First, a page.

What we need: 1) create a logo in the coordinate plane. 2) sample this logo with points, graphed as complex numbers. 3) consider problem of adding a constant (real or complex) number, multiplying by a real or complex number. what happens to the placement of the logo? 4) respond to your personal “design challenge” (tbd based on level of students. she might have to make it move up, down, scaled, rotated by complex numbers, etc etc)
still working on this.
Two good threads of using complex numbers
1. Fractals, convergence of iterated sequences, using this to practice and justify operations on complex numbers. [this seems to be rich territory for a class activity rather than a full-on project]
2. Multiplication of complex numbers modeling a rotation in the plane. How do you do 180 rotation? 90? how about 60? or weird rotations like 1/7th of 360?
idea: maybe the fractal project is a guided “in class” activity, and the multiplication project is their unit project.
idea 2: I want to make a separate project tackling the “connections” part of the math rubric. connections between number systems and different parts of math we have been learning.
Linear Equation, Integer, Integer Coefficients, Fraction, Egyptian Fraction, Repeating decimal, Terminating decimal, Natural number, Rational Number, Irrational Number, Real Number, …
compare and contrast the properties of numbers and number systems, including the rational and real numbers, and understand complex numbers as solutions to quadratic equations that do not have real solutions;
judge the effects of such operations as multiplication, division, and computing powers and roots on the magnitudes of quantities;
learn about decimal representation, recurring or periodic digits, fractional representations [there is a thread here that leads to countability of the rationals] Meanwhile, what if we used a different base (say a base 12 “dozenal” or duodecimal system)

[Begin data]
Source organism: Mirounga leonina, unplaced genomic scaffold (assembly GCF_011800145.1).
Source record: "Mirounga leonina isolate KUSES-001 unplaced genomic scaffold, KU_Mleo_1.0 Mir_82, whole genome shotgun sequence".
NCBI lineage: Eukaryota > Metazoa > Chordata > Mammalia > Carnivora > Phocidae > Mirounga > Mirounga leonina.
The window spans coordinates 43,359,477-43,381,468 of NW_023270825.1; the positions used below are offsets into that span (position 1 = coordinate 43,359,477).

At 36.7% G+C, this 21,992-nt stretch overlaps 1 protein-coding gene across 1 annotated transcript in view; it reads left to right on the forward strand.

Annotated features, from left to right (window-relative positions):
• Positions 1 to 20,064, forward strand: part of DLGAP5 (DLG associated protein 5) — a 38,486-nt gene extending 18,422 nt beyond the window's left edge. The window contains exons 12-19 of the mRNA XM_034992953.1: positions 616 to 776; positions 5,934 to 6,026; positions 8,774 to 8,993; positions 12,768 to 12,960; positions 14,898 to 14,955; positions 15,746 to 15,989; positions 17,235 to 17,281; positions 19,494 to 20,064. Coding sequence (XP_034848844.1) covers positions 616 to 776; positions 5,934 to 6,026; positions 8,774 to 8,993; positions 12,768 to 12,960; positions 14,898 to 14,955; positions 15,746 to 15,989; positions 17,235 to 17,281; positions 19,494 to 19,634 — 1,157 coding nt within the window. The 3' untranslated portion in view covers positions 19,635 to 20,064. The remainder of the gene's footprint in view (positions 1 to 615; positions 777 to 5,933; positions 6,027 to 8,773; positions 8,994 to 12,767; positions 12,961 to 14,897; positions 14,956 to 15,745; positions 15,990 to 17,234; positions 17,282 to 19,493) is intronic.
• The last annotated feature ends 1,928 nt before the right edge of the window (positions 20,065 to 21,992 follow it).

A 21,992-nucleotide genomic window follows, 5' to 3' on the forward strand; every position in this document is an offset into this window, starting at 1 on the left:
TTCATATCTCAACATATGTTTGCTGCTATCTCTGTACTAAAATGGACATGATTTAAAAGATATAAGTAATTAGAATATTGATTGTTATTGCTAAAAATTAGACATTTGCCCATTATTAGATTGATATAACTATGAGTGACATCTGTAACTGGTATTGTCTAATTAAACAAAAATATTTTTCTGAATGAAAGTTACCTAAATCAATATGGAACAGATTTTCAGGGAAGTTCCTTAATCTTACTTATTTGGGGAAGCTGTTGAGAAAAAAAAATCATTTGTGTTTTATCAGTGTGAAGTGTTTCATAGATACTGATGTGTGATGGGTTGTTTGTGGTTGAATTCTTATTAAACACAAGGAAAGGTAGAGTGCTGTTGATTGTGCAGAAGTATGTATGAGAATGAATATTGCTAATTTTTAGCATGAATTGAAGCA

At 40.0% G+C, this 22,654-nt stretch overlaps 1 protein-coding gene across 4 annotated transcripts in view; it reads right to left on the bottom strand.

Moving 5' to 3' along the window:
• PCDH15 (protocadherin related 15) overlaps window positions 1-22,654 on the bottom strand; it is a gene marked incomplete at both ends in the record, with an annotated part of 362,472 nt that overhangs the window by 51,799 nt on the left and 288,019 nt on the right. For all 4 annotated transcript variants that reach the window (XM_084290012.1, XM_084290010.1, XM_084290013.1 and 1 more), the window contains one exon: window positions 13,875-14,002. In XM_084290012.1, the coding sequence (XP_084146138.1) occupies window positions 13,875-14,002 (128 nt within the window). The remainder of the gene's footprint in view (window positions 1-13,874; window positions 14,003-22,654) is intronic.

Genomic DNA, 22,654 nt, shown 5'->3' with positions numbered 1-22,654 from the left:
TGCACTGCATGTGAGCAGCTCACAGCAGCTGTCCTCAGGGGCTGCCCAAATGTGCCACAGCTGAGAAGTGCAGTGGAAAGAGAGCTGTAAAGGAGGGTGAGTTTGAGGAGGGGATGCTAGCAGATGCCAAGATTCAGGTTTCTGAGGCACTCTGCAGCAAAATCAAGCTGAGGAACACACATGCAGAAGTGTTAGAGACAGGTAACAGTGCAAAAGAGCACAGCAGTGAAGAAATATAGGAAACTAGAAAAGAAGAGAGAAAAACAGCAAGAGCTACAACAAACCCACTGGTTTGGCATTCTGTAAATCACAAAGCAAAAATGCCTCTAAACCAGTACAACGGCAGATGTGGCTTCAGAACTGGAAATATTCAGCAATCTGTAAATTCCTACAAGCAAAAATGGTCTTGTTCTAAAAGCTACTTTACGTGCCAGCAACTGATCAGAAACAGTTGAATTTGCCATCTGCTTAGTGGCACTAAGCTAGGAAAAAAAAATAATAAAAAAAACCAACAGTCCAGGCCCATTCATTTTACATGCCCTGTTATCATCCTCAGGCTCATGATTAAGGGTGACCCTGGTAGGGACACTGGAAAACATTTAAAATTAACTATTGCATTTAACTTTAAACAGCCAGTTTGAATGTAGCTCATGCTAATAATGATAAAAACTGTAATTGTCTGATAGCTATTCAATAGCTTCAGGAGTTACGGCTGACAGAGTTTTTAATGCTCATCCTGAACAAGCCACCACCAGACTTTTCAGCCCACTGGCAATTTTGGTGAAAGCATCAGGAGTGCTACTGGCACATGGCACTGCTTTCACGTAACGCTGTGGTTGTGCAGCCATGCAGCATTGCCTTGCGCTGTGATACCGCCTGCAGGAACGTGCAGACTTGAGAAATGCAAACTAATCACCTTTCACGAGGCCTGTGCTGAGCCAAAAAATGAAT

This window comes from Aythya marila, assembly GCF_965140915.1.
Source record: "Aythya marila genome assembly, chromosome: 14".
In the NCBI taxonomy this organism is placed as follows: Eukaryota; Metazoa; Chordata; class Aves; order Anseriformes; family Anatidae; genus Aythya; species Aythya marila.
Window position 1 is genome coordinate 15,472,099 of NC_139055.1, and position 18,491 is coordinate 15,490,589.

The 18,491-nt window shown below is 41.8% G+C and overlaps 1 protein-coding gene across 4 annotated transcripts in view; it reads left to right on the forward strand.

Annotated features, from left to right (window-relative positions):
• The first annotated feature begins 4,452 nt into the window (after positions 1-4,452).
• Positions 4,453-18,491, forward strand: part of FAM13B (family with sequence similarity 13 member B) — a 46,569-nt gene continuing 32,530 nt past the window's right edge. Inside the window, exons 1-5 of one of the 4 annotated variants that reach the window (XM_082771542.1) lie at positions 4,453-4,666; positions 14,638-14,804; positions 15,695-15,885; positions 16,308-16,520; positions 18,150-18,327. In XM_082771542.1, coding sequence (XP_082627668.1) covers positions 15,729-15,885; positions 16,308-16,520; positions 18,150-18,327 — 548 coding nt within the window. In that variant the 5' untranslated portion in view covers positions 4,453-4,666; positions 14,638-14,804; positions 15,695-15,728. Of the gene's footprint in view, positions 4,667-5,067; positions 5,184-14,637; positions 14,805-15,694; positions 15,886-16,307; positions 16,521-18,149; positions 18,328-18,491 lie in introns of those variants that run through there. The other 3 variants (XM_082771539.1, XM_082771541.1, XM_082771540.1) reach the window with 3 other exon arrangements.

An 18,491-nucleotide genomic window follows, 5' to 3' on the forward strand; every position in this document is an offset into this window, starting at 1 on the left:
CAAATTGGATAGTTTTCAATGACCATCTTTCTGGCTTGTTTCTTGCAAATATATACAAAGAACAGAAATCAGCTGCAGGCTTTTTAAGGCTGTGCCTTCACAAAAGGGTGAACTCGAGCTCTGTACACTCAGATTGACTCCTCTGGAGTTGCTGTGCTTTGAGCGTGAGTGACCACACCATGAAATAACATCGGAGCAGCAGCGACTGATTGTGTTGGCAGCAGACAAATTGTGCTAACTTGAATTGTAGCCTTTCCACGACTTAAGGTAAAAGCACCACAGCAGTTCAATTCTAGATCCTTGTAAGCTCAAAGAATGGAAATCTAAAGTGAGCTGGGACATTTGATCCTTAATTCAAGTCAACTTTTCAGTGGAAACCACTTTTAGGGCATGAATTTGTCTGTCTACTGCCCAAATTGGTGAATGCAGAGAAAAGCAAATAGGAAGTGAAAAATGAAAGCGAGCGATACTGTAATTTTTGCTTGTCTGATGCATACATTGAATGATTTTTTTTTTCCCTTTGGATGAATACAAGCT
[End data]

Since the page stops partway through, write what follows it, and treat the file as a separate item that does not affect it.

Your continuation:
answer, what is a real number? what is a rational number? how do we know irrational numbers are irrational? [we can model and lead to the “proof by contradiction” — showing proof for infinitely many primes, leading to their proof that radical 2 is irrational]
NYS Standards, from the Algebra 2 / Trig document
Starting place: the “Number Sense” standards
|A2.N.1 Evaluate numerical expressions with negative and/or fractional exponents, without the aid of a calculator (when the answers are rational numbers)|
|A2.N.2 Perform arithmetic operations (addition, subtraction, multiplication, division) with expressions containing irrational numbers in radical form|
|A2.N.3 Perform arithmetic operations with polynomial expressions containing rational coefficients|
|A2.N.4 Perform arithmetic operations on irrational expressions|
|A2.N.5 Rationalize a denominator containing a radical expression|
|A2.N.6 Write square roots of negative numbers in terms of i|
|A2.N.7 Simplify powers of i|
|A2.N.8 Determine the conjugate of a complex number|
|A2.N.9 Perform arithmetic operations on complex numbers and write the answer in the form a + bi
Note: This includes simplifying expressions with complex denominators.
|A2.N.10 Know and apply sigma notation|
Relevant “Algebra” standards
|A2.A.13 Simplify radical expressions|
|A2.A.14 Perform addition, subtraction, multiplication, and division of radical expressions|
|A2.A.15 Rationalize denominators involving algebraic radical expressions|
|A2.A.16 Perform arithmetic operations with rational expressions and rename to lowest terms|
|A2.A.17 Simplify complex fractional expressions|